By John Dumoulin.
Stating that self-balancing scooters not meeting currently applicable voluntary safety standards “pose an unreasonable risk of fire to consumers,” Robert J. Howell, the Acting Director of the Office of Compliance and Field Operations for the Consumer Product Safety Commission (CPSC), has written a letter to manufacturers, importers, and retailers of such scooters urging them to be sure their products comply with the applicable standards. Howell said consumers “risk serious injury or death” if these scooters catch fire and burn (CPSC Letter, February 18, 2016).
In the letter, Howell said that from December 1, 2015, through February 17, 2016, CPSC had received reports from consumers in 24 states of 52 fires involving self-balancing scooters, also known as “hoverboards,” that resulted in more than $2 million in property damage.
Howell said he wanted businesses to ensure that scooters they import, manufacture, distribute, or sell in the United States comply with applicable safety standards, including all referenced standards and requirements contained in UL 2272—Outline of Investigation for Electrical Systems for Self-balancing Scooters. He added that all lithium ion battery products must comply with test requirements under UN/DOT 38.3—Transport of Dangerous Goods for Lithium Metal and Lithium Ion Batteries.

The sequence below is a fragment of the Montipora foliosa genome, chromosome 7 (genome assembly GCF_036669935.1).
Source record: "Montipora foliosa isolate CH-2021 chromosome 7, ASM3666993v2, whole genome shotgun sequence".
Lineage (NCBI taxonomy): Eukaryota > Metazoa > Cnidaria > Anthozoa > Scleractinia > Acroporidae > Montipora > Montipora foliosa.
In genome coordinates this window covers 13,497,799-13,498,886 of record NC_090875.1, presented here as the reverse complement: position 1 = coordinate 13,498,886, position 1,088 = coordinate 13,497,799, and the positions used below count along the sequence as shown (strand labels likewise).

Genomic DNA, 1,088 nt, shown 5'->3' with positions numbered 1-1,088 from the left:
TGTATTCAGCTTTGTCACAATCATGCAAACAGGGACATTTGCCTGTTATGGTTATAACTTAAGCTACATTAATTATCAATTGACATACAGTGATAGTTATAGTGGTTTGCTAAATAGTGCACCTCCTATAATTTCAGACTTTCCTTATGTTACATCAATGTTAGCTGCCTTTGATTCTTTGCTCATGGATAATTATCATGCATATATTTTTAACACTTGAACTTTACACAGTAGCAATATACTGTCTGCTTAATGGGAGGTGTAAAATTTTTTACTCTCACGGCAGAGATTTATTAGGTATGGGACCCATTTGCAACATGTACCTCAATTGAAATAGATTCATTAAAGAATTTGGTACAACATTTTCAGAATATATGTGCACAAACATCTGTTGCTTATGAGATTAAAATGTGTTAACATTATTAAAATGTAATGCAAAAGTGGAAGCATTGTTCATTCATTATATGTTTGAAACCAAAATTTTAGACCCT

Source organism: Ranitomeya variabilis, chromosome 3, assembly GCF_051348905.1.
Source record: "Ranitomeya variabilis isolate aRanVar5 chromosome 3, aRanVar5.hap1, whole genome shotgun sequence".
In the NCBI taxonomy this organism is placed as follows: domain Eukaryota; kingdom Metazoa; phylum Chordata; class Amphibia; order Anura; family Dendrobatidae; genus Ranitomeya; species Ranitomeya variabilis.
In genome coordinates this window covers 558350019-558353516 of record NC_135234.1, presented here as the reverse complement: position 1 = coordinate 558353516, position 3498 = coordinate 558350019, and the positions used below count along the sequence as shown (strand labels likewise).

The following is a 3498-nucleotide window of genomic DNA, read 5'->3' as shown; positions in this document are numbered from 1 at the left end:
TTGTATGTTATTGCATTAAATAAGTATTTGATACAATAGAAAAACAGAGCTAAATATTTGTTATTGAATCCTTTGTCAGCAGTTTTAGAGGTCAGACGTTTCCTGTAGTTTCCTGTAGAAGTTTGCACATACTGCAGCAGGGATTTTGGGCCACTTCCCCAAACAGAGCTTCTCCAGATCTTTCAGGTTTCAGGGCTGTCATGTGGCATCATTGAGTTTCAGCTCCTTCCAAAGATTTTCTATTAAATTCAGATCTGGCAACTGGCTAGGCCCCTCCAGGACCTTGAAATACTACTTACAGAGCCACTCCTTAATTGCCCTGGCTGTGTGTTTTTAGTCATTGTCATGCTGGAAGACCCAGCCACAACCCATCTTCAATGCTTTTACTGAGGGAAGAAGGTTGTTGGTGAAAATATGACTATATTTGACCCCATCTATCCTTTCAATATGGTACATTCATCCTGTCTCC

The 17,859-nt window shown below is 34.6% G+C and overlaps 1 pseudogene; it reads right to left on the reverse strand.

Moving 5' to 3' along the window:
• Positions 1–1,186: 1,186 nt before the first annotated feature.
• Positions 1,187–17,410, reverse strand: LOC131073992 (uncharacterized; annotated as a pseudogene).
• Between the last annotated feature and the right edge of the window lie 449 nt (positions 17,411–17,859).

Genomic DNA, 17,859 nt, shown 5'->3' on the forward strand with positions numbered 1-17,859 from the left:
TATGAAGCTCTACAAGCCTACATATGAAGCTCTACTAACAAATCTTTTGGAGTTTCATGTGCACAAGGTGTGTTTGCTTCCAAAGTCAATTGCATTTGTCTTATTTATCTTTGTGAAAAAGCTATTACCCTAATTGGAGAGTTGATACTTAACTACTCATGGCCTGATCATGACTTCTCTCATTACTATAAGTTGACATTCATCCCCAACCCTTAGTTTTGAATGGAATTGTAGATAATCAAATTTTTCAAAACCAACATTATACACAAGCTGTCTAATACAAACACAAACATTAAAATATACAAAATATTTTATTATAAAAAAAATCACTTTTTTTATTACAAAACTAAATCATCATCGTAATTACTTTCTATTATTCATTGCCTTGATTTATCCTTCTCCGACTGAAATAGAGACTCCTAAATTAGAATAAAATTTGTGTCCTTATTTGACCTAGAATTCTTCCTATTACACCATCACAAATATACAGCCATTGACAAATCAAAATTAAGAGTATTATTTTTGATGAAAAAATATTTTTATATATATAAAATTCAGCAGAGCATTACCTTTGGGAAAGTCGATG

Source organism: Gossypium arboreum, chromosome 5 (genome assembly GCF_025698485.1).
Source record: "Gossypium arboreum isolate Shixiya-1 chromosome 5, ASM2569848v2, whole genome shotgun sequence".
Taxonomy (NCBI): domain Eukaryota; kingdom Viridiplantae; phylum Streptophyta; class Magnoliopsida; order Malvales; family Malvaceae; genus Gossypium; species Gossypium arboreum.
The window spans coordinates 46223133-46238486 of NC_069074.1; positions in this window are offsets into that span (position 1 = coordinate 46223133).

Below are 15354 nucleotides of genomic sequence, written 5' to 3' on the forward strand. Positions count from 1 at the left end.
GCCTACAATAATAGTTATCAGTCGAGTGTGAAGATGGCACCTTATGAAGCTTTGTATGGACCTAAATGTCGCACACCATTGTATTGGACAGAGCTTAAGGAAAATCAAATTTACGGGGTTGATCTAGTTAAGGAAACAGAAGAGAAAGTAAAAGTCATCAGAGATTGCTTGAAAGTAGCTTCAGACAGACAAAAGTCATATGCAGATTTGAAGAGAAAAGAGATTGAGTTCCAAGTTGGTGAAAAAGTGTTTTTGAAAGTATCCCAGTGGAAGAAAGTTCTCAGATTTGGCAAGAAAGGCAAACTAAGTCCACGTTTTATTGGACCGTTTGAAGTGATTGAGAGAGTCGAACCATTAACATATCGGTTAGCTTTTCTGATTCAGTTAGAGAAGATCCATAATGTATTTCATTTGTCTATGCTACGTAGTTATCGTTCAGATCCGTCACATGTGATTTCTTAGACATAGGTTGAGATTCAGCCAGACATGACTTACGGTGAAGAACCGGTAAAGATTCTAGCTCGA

Howell went on to say that his staff considers self-balancing scooters not meeting these safety standards to be defective and that they may present a “substantial product hazard” or an “imminent hazard” under the Consumer Product Safety Act. Howell stated that if his staff finds such products at import, his office may “seek detention and/or seizure” of them, and that if his staff finds such products domestically, his office may seek a recall of the products.
Towards the end of the letter, Howell said CPSC staff would “follow-up as appropriate in the future to ensure that the firms are meeting their obligations in this area” and reminded firms that they are obligated to report to CPSC if they determine that one of their products is defective.
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